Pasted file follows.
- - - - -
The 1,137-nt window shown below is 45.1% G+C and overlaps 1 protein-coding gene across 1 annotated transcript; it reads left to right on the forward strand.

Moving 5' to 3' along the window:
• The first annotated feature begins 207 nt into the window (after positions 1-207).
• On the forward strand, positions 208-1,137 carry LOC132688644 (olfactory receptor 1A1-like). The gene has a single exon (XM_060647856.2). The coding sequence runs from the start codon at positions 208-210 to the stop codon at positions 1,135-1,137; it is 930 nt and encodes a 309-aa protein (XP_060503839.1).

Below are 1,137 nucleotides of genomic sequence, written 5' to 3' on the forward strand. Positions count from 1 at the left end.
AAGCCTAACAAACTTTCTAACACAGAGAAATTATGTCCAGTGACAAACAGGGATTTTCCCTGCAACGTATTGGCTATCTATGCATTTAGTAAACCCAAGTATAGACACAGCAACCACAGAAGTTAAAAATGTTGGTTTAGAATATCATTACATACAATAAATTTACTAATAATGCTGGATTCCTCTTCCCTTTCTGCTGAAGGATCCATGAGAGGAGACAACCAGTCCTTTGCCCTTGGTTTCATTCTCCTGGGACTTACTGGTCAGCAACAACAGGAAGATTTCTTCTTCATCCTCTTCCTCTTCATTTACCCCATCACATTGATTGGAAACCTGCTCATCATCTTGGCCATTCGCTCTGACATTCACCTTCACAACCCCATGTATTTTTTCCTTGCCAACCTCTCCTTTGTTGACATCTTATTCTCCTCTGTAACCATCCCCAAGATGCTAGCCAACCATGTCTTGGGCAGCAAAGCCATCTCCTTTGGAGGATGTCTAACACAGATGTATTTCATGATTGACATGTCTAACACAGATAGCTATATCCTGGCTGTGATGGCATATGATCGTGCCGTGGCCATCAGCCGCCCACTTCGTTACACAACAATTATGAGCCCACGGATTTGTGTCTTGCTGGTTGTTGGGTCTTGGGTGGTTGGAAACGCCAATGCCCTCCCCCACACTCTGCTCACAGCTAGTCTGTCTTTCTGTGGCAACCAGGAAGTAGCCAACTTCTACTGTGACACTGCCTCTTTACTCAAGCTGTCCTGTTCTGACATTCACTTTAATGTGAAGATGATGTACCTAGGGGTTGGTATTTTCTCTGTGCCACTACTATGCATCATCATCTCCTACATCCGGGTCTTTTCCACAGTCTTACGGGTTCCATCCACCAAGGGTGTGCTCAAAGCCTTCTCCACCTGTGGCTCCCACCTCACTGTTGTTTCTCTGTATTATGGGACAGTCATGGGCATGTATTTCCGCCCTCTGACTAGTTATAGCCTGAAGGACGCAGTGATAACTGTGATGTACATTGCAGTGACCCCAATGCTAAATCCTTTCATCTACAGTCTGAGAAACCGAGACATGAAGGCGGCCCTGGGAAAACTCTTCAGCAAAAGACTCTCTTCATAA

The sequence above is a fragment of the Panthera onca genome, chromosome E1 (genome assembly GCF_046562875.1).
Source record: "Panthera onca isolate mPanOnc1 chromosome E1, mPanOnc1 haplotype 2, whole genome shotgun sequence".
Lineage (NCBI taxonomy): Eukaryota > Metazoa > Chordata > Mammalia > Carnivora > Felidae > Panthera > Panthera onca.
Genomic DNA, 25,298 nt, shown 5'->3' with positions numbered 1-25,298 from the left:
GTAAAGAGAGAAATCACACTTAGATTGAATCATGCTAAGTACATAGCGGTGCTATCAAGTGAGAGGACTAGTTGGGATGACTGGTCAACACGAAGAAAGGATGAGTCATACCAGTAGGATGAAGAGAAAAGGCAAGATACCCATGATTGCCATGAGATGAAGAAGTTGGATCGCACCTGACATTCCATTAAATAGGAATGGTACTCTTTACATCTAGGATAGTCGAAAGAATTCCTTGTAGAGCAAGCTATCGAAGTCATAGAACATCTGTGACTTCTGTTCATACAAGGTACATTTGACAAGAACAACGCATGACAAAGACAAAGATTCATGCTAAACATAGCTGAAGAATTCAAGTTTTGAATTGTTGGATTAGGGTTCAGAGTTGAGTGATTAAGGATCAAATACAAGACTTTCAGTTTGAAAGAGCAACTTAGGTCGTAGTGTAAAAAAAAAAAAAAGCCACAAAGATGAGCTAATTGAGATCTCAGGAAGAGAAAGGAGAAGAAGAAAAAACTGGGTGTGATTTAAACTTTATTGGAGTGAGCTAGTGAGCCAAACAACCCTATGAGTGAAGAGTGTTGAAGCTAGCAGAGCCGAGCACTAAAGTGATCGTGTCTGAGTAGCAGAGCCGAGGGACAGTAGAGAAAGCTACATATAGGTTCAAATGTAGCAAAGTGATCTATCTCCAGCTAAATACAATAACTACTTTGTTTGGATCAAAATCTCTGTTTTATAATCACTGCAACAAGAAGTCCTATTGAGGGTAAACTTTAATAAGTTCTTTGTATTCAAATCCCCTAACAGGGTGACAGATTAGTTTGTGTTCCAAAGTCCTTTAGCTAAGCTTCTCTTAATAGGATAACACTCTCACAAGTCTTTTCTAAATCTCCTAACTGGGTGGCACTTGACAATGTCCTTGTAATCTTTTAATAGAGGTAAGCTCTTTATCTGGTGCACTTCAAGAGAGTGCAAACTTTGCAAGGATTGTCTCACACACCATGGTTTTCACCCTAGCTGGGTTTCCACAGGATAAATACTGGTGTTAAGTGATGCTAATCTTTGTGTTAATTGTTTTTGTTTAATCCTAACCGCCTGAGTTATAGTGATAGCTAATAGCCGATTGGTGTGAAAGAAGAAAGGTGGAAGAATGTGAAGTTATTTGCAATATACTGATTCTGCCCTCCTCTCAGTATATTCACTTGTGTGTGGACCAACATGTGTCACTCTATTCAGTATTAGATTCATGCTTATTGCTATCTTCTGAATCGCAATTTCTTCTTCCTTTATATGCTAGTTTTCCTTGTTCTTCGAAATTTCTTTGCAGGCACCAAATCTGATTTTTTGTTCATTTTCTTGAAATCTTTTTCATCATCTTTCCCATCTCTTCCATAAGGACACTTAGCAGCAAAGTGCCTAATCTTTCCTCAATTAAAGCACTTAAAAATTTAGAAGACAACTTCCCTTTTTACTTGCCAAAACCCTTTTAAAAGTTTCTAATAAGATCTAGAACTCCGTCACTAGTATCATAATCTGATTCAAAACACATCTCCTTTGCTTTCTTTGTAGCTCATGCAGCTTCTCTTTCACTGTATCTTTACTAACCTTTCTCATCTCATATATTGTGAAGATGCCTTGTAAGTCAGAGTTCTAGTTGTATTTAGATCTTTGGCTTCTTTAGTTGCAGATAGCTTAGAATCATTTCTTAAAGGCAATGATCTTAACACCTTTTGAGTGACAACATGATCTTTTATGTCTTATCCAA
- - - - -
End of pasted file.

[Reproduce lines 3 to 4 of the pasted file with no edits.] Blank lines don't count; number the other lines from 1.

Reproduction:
• The first annotated feature begins 207 nt into the window (after positions 1-207).
• On the forward strand, positions 208-1,137 carry LOC132688644 (olfactory receptor 1A1-like). The gene has a single exon (XM_060647856.2). The coding sequence runs from the start codon at positions 208-210 to the stop codon at positions 1,135-1,137; it is 930 nt and encodes a 309-aa protein (XP_060503839.1).